I’m going to start this blog from a contentious point: The process of talent acquisition is broken – a model has been created, promoted and defended which is simply unfit for purpose.

There you are I’ve said it. Now before I’m howled down and flamed by hard-working recruitment managers the world over, let me explain why I say this, because not only do I think it’s true, I think it’s costing your companies a fortune in money, time and lost productivity.

The fact is that companies annually spend billions of dollars, pounds and euros developing business strategies for two, three and five year development plans, analysing competitor data, market projections and internal metrics, but in many cases they do so with little or no coherent reference to the single most fundamental question: Who is going to do it?

In the past, as Professor Peter Cappelli noted in the Harvard Business Review, there was a model of internal development to meet these needs. In the fifties and sixties companies knew who would deliver their future results because they trained them and developed them in-house to do just that. All the elements which we now see as uncommon and novel, such as structured development and executive coaching, were normal in any major company. As much as an employee could look forward to a job for life, he or she could also foresee a career-long development path. But, the uncertainties of the markets in the seventies, eighties and into the nineties largely destroyed this model. It was so much easier to do nothing and hire-to-fit as required; the ‘just-in-time’ model applied to the workforce. The spectre of large populations of inappropriately trained staff terrified corporate executives and so they decimated the old internal development model in favour of a ‘hire as you need’ approach. But this model has created tremendous problems of its own, problems which I believe are only getting worse.

At a time when all the major western economies are complaining of decreasing educational standards amongst the young, most companies are cutting back on their training budgets. Many executives laud this reduction as an opportunity to cut costs, and make someone else pay for training, and so the pool of genuine talent contracts. The constant in-fighting for the same limited pool of people creates salary inflation, encourages job-hopping and reduces average productivity.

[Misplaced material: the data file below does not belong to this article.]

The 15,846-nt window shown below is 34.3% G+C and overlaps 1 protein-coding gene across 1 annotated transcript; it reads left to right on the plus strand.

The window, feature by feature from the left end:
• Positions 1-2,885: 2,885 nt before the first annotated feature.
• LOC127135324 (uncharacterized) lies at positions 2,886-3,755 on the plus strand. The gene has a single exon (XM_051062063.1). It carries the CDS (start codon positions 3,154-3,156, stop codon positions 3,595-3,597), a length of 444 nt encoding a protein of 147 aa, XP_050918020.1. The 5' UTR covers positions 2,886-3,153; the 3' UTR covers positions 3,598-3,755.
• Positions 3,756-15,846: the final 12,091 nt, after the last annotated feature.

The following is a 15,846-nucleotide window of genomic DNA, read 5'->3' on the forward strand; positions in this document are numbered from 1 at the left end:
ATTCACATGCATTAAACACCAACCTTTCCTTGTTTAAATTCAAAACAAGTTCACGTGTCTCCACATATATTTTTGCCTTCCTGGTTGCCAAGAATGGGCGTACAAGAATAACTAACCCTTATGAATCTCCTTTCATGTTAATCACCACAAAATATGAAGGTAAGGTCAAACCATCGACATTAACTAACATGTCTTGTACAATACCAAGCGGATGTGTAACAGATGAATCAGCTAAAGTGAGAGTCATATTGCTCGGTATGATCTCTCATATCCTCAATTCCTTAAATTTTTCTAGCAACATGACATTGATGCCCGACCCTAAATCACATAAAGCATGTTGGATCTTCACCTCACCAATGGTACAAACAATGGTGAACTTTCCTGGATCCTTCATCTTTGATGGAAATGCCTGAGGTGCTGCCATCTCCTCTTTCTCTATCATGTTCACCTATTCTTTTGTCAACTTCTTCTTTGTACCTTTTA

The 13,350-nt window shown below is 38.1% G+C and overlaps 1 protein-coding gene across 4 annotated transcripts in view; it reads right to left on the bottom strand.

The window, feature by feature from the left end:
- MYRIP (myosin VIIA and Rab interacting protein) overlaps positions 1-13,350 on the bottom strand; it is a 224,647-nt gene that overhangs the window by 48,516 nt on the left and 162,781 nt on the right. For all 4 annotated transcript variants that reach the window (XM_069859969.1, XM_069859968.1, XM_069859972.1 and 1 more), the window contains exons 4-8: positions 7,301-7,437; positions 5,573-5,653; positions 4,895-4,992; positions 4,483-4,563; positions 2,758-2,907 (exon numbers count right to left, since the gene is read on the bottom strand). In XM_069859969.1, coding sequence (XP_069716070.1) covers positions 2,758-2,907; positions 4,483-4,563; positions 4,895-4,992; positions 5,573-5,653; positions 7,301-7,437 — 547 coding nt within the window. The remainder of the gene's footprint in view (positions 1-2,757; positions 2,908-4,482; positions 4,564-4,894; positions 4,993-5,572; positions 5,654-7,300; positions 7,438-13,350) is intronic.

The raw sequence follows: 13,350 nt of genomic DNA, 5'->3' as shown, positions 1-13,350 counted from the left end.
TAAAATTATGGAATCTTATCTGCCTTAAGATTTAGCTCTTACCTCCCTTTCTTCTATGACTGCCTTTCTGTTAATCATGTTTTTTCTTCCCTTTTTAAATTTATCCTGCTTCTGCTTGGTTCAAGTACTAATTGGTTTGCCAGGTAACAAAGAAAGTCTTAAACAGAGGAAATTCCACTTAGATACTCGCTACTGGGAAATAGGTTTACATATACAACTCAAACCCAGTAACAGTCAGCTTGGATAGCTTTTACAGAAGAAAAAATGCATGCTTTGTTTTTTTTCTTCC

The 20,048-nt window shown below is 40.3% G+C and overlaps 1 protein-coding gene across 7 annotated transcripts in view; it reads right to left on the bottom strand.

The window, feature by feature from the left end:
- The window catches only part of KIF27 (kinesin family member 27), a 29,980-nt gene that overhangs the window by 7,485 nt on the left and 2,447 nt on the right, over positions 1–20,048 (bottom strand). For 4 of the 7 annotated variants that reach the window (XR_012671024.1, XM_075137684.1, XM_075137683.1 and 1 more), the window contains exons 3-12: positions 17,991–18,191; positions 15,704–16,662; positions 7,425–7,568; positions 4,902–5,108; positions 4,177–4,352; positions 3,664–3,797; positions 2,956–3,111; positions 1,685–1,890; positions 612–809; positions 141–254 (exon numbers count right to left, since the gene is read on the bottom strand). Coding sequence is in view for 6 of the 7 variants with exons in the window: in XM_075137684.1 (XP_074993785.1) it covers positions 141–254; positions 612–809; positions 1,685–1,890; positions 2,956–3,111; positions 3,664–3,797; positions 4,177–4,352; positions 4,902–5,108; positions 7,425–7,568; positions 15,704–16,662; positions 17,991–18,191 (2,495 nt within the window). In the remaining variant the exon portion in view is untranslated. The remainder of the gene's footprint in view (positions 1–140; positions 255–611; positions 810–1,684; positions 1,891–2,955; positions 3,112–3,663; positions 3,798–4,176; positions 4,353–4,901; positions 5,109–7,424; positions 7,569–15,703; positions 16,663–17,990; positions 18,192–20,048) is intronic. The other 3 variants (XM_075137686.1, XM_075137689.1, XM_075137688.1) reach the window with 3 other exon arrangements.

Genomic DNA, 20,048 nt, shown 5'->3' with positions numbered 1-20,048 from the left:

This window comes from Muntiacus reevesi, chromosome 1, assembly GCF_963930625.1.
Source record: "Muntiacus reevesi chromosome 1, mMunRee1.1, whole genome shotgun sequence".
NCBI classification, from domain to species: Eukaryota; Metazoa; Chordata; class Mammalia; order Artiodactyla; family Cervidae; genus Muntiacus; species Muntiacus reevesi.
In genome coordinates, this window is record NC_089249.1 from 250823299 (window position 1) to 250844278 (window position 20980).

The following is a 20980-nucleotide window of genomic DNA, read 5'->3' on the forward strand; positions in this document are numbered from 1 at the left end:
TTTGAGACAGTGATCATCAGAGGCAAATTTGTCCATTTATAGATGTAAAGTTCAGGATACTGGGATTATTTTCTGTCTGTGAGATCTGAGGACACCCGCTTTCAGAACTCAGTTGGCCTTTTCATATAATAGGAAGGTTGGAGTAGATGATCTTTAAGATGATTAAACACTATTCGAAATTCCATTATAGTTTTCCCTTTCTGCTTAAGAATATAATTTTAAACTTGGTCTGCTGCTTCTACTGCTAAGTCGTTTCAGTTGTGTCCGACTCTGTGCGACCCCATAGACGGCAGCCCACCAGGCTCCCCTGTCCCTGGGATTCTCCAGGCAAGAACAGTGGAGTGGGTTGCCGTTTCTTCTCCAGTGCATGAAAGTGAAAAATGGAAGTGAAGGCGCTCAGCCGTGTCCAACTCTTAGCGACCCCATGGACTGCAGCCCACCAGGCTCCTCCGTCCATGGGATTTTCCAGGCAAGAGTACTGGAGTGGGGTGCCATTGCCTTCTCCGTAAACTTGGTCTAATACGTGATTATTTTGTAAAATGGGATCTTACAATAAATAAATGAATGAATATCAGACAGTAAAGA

All of this might be forgivable, if the ‘just-in-time’ model was being successful for companies, but from what we see in the marketplace, I don’t think it is. Hiring decisions made at the last minute lead to ten to twelve week average hiring times, whilst competition from equally desperate competitors means perhaps one in three offers are accepted, leading to huge wastage of management time. In fact, the ‘just-in-time’ model has led to increased hiring costs, increased management costs, increased salary costs, longer hiring timelines, lower productivity and higher attrition. It’s not the fault of the recruitment managers, they’re just working within the framework they’re given, but the fact is that it is a broken model.

Yet having no obvious alternative, and understandably balking at the cost of re-establishing complex training programmes, companies are being forced to simply stick with it and hope for the best whilst they continue to develop business plans and strategies with no surety as to who is going to be able to deliver them… kind of makes me think of the poor old ostrich…

Yet an alternative approach does exists, it has been in place in industry, in the very companies facing these issues, for years. It is called Supply Chain Management. Applied to talent we call it ‘Talent Warehousing’. Talent Warehousing allows a company to identify its likely strategic talent requirements across a twelve month period and proactively identify suitable candidates in advance of need. Or simply put, we find them before you need them. By utilising proactive methods like market mapping, research and networking, the pool of talent is drawn from the whole of the market, not the 5-10% usually represented by whoever is active on job-boards and agency databases at a given moment. This ensures a higher average quality of candidate whilst reducing competition. Key to success of this approach though is the careful, on-going management of this warehouse of talent. This enables the development of a rapport with potential candidates, building an understanding, appreciation and desire that leads to higher offer acceptance rates, quicker achievement of optimum productivity and reduction in attrition. Furthermore, a candidate who wants to join you does not have to be bought. By making the client an employer of choice salary inflation is controlled at the same time as the employer brand is enhanced.

By aligning talent with strategic business goals, Talent Warehousing eliminates the costly issues of the ‘just-in-time’ model. It delivers better, more productive talent that will stay with you longer, whilst reducing hiring times, hiring costs and lost management time. But most fundamentally it provides not only the people necessary to deliver the board’s strategy, but offers clear visibility of the available talent pool. And after all, it’s surely better to know what is out there, than to hope for the best, like the poor old ostrich?

By Jason Collings

Jason Collings is director of UK based recruitment process outsourcing company, Quarsh. Quarsh provide unique and strategically designed recruitment and HR outsourcing projects for both SME’s and large organisations.